Bio-swales, which are vegetated storm water collection areas strategically placed around a parking lot, are another way to reduce the negative impacts of a parking lot. Water captured in the bio-swale is slowly treated in the same way a rain garden works, prior to infiltrating into the ground. This mimics the natural process and can not only increase the quality of this water, but also reduce the amount of storm water discharged into a sewer system.
Creating greener parking lots can also involve re-considering the materials traditionally used in their construction. Simple changes in approach can drastically reduce the impacts of what has become known as urban heat island effect. This is a phenomenon that causes metropolitan areas to be significantly warmer than surrounding rural areas. Urban heat island effect can lead to higher energy costs for adjacent buildings and has also been shown to significantly increase the temperature of storm water being discharged into lakes and streams, which can have a devastating effect on the ecology of these areas.
Dark pavements, such as the asphalt that is traditionally used in the development of parking lots, absorb the heat of the sun. On a hot summer day you can see this heat radiating off of the pavement, where it is then transferred back into the air or directly into storm water. Lighter pavements, such as white concrete, do not absorb the heat of the sun at nearly the same rate. Therefore, they don’t contribute to urban heat island effect like darker pavements.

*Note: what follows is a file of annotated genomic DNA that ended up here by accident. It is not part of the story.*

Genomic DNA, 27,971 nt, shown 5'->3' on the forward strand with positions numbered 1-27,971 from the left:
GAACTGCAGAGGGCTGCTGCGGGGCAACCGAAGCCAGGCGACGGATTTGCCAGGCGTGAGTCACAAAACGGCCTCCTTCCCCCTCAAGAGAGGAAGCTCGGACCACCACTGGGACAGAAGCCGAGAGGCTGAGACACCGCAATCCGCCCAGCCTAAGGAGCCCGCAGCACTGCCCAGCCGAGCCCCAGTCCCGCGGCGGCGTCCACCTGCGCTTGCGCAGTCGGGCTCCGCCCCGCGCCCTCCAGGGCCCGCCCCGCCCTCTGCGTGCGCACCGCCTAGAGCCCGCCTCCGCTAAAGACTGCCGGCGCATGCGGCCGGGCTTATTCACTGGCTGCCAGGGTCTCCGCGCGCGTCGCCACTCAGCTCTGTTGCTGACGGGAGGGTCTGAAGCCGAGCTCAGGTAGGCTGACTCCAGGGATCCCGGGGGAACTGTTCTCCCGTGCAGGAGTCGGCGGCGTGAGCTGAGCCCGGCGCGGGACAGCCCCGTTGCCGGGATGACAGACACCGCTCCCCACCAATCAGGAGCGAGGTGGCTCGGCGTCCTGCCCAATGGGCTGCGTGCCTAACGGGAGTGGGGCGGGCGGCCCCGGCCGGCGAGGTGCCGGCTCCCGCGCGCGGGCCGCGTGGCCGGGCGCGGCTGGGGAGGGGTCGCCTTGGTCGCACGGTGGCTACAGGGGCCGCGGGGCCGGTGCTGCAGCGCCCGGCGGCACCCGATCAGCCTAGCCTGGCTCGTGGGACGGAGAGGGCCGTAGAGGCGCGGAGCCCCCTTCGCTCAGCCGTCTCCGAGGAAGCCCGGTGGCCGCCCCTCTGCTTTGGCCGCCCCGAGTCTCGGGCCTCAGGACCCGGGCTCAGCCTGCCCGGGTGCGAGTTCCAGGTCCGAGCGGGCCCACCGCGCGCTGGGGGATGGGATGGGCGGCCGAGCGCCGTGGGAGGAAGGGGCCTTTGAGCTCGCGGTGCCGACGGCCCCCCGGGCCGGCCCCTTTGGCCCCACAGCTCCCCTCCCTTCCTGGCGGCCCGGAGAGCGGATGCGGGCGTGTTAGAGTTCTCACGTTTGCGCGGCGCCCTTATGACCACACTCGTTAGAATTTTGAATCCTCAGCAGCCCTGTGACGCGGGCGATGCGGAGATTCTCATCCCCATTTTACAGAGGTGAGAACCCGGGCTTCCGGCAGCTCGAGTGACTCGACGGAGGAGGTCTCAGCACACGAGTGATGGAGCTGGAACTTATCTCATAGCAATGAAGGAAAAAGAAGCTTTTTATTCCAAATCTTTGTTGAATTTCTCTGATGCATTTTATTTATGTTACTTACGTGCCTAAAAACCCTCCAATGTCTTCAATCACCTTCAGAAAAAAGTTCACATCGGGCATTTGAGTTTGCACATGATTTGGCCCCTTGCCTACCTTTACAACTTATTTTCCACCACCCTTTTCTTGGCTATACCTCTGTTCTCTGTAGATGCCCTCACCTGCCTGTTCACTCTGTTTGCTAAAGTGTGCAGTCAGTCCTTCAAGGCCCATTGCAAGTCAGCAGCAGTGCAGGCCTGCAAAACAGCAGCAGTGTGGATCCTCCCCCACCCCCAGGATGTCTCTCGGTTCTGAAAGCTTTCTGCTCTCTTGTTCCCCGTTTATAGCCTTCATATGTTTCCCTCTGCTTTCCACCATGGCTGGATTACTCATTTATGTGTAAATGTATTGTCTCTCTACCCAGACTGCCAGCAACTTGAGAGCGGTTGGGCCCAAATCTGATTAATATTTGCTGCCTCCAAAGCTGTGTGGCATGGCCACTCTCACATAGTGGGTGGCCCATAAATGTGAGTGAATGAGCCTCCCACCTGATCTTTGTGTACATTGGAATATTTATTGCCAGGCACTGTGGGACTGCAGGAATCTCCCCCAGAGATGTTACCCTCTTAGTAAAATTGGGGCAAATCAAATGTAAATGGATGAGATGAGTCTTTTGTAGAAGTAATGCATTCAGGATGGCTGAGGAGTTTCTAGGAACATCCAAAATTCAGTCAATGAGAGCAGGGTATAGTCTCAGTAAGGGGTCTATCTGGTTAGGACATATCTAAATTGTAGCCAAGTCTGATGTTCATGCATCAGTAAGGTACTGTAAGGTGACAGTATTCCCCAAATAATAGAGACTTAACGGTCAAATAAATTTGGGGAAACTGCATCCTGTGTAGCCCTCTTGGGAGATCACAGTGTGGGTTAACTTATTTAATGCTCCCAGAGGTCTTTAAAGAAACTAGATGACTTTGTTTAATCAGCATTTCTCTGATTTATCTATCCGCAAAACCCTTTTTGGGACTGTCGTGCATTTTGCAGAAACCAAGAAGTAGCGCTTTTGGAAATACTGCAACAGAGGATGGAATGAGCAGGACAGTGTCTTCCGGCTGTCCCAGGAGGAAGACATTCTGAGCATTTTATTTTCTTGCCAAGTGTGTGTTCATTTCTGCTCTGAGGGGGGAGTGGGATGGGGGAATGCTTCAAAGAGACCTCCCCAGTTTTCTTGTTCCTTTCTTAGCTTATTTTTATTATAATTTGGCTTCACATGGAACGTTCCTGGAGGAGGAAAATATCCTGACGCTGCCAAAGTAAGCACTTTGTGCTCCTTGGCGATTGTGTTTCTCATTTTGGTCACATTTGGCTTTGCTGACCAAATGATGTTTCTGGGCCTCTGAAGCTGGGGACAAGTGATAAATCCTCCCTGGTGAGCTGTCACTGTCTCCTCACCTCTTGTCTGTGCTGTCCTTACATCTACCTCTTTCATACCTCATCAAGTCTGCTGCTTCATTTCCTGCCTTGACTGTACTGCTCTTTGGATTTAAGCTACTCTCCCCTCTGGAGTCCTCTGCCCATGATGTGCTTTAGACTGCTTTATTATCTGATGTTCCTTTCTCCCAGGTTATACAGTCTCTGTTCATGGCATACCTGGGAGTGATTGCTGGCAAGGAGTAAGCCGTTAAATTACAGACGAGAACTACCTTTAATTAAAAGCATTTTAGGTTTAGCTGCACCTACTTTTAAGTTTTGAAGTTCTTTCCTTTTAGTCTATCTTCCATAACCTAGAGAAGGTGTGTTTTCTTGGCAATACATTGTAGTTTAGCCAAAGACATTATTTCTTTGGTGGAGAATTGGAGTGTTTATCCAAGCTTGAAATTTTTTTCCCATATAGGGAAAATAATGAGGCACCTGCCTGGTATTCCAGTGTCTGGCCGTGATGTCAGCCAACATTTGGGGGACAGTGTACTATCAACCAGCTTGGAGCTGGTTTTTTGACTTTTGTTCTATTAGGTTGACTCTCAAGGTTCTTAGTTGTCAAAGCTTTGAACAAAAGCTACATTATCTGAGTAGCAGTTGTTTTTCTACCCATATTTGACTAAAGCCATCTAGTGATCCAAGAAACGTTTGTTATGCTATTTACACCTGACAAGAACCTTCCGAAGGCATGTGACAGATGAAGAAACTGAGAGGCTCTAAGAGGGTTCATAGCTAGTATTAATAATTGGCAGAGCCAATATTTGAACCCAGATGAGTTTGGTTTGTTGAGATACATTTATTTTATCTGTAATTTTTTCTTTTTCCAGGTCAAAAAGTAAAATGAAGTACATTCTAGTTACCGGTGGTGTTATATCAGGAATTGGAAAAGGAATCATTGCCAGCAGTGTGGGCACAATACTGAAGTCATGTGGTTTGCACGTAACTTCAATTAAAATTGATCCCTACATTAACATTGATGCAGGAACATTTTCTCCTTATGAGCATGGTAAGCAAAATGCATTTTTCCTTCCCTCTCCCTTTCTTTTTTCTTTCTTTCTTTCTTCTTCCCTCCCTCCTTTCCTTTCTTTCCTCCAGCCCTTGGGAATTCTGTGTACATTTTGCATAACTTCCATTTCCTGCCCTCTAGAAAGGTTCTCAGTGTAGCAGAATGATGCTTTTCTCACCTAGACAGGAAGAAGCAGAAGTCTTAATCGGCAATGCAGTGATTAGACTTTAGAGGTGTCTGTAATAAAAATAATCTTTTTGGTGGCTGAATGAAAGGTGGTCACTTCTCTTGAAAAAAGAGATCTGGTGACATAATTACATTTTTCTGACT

It’s also possible to build parking structures that can have a positive impact upon the environment. For starters, parking designers and planners can use materials such as precast, recycled concrete or concrete containing recovered materials. All concrete areas can be cured with low volatile organic compounds and all painted surfaces can be covered with paints that contain low levels of VOCs.
There are also several design strategies that be used to make parking structures environmentally friendly. For instance, rather than providing an open parking floor on the structure’s roof, designers can create a “living roof”—composed of trees, grass, and other vegetation—which can help reduce urban heat island effect, as well as stormwater runoff.